BUSINESS

Why revenues missed the target for January

By Prokopis Hatzinikolaou

The Greek economy’s deepening recession is evident in budget data for the year’s first month, as revenues from value-added tax declined by 17.4 percent and while income from special consumption taxes fell 38 percent short of the budget target.

This development has generated major worries at the Finance Ministry, which is realizing that the economic contraction may actually be bigger than forecast in 2013. Total revenues in January amounted to about 4.05 billion euros, according to provisional figures issued by the ministry, compared to a forecast for 4.357 billion. As a result the shortfall amounted to about 307 million euros.

While the definitive figure for 2012 revenues from VAT was 14.95 billion euros, the forecast for this year is 13.7 billion. Although the ministry had expected a decline in consumption, the January data show a greater-than-forecast contraction.

Revenues from the special consumption tax on fuel were 1.1 percent higher than the budget target last month, but VAT revenues from fuel were 12.7 percent lower, a difference which ministry officials attribute to the delay in VAT payment while the consumption tax is paid directly to the state. They also point to soaring tax evasion, which has resulted in big revenue losses for public coffers.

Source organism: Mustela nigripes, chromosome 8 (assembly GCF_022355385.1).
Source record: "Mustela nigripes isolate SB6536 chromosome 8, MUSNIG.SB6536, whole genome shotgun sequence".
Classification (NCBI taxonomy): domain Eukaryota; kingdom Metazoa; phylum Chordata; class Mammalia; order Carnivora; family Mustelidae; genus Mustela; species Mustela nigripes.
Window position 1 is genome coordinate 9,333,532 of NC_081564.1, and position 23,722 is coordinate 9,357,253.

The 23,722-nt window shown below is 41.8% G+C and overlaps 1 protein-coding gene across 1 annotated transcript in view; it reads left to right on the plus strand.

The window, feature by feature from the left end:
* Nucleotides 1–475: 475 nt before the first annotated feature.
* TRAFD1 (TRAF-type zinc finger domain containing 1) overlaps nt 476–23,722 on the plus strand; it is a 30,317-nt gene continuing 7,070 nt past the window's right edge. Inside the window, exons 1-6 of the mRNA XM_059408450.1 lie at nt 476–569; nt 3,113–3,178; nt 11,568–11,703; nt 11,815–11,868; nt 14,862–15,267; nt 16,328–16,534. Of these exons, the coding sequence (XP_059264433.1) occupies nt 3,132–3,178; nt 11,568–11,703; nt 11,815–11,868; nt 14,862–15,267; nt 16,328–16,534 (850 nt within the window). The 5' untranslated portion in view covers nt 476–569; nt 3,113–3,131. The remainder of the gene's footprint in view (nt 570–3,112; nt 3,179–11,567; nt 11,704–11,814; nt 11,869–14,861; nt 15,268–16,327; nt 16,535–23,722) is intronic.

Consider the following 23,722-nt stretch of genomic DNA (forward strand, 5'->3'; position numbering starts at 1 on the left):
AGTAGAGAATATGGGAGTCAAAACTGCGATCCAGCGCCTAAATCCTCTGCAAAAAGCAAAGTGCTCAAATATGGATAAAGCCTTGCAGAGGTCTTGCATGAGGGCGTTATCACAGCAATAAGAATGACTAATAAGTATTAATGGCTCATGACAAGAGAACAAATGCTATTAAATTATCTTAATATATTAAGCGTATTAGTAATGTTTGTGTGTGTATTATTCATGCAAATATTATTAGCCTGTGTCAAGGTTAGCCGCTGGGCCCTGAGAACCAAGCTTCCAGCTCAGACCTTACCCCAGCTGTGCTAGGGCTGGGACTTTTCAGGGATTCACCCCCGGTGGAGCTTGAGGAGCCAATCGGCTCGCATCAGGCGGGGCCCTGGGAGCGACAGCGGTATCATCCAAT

Another major blow to the budget is the significant decline in tobacco consumption tax revenues. Takings from the tobacco tax in January were a considerable 40.8 percent below the budget target. This came at the same time as the increase in the special consumption tax. Ministry sources again attribute the lost revenues to the huge increase in cigarette smuggling, while more and more smokers are purchasing the tobacco directly from the producers. They add that in the next few months the ministry will begin inspections to track down farmers who are selling tobacco illegally.

In total, January revenues missed the target by 7.2 percent. The reduction would have been even greater had it not been for direct taxation, which had increased significantly. Income tax grew by 9.6 percent, while property taxation soared by a staggering 77.7 percent, providing a much-needed boost to budget revenues.

A similar development is expected this month, too, given that the last installment of income tax (paid in seven portions) will be paid, while property taxes will be paid throughout the year. Property owners are still paying the property tax (FAP) for 2010, while payment of the installments for the 2011 FAP will start next month, and notices for the 2012 version of the FAP will be sent from June.

By May, all property owners will also have to have paid the remaining two or three installments of the special levy on properties which was tagged on to electricity bills for 2012. After all that, the new single property tax for 2013 will start coming due, in the second half of the year.

Despite the lagging revenues in the year’s first month, the midterm fiscal plan tabled on Friday in Parliament provides for an increase compared to the original budget by as much as 405 million euros. Therefore, the revenues for 2013 will come to 50.8 billion, up from a budget target for 50.4 billion. The plan suggests that the increase will derive both from direct and indirect taxes.

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